ADHD is defined by early-onset (before age 12) of persistent (six months or longer) symptoms of inattention, hyperactivity, and impulsivity that aren’t according to development, causing impairment of normal functioning in a minimum of two settings, particularly home and school. It’s the foremost common psychiatric disorder in children, mostly in school-age boys.
Generally, the diagnosis of ADHD is predicated on the presentation of impairing levels of attention, hyperactivity, and impulsivity. However, ADHD can present with different symptoms like mood swings, irritability, emotional dysregulation, low frustration tolerance, sleep problems, low self-esteem, and making the diagnosis difficult due to overlapping with mood disorders and personality disorders.
ADHD onset usually begins before the age of 12 years, with a prevalence of 1.7% to 16%. ADHD follows a chronic and unremitting course that persists into adulthood in half the cases. The hyperactive-impulsive type is related to trajectories of improvement, while the inattentive type is usually related to adverse outcomes. Hyperactive ADHD is more prevalent in men, while inattentive ADHD type is more common in girls. The severity and persistence of ADHD during development are related to adult criminal and antisocial behaviors.
Hyperactivity in ADHD is characterized by talkativeness, restlessness, fidgeting, thanks to lack of inhibition (but could also be sometimes redirected), engaging in risky behaviors (without being conscious of the consequences); the hyperactivity is present all day and may worsen when prolonged attention or on-task behavior is predicted, especially in structured activities.
In children with ADHD, attention difficulties, resistance to completing homework, and poor concentration often interfere with academic achievement.
School and social relationships are often impaired by accidental inappropriate behaviors associated with inattention, impulsivity, and poor motor coordination. Mood fluctuations are frequent in children and adolescents with ADHD, with self-esteem worsening over time, but generally don’t have dysphoric mood as a predominant symptom; mood shifts are usually associated with demands of learning and irritability is usually aggravated by withdrawal from stimulants.
People with ADHD are generally good sleepers, tend to rise quickly, are alert in minutes, circadian rhythms are normal, and there isn’t a decreased need for sleep. Parents can report resistance during bedtime but without sleep problems, including middle and late insomnia or nightmares. Psychotic symptoms and hyper-sexual behavior aren’t a part of the ADHD clinical presentation.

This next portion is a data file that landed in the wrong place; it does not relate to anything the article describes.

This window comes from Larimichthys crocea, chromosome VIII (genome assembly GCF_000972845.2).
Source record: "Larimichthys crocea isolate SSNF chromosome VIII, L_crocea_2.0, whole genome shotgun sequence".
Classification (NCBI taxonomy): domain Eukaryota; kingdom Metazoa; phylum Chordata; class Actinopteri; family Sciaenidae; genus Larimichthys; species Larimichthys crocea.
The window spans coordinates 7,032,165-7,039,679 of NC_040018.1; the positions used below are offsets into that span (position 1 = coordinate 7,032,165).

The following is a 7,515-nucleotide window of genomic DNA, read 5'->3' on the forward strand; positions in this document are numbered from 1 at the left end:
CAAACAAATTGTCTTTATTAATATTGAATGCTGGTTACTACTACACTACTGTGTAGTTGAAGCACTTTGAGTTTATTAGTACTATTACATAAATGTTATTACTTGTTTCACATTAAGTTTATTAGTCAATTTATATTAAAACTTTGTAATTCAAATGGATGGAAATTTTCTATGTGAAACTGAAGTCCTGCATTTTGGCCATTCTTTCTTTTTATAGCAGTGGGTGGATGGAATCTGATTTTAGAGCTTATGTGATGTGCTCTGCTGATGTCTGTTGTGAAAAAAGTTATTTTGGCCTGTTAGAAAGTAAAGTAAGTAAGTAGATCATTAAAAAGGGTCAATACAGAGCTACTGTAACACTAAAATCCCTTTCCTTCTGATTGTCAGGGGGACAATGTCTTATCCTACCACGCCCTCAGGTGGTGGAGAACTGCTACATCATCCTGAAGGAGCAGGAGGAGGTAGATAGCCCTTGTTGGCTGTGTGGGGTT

The onset of manic depression features a lifetime prevalence of 2.1% in adults and 1.8% in children; a minimum of two-thirds of the patients with manic depression report onset before age.
The episodic course is merely one among many courses of illness. The need for periodicity (recurring episodes of mania and depression) to diagnose bipolar disorder has often resulted in the misdiagnosis of these with a chronic, non-episodic course of illness.
Circadian rhythms are altered, leading to more significant fluctuations in energy and activity. Evening hours are preferred with improved mood and energy within the later part of the day, early/middle/late insomnia, and sleep resistance.
Psychosis, including delusions, hallucinations, catatonic features, and bizarre behavior, occurs frequently. Suicidality, including morbid ideation, suicidal ideation, and suicide attempts, are familiar in children, and adolescents with manic depression as are various sorts of aggression (e.g., verbal aggression, anger dyscontrol, violent behavior destroying property or physical aggression).
An increased and intelligent interest in sexual content, also as increased sexual behaviors, is described in children and adolescents with manic depression. In such cases of inappropriately precocious sexualized behavior, it’s imperative to rule out any entirely inappropriate exposure to adult material, or sexual assault.
Borderline personality disorder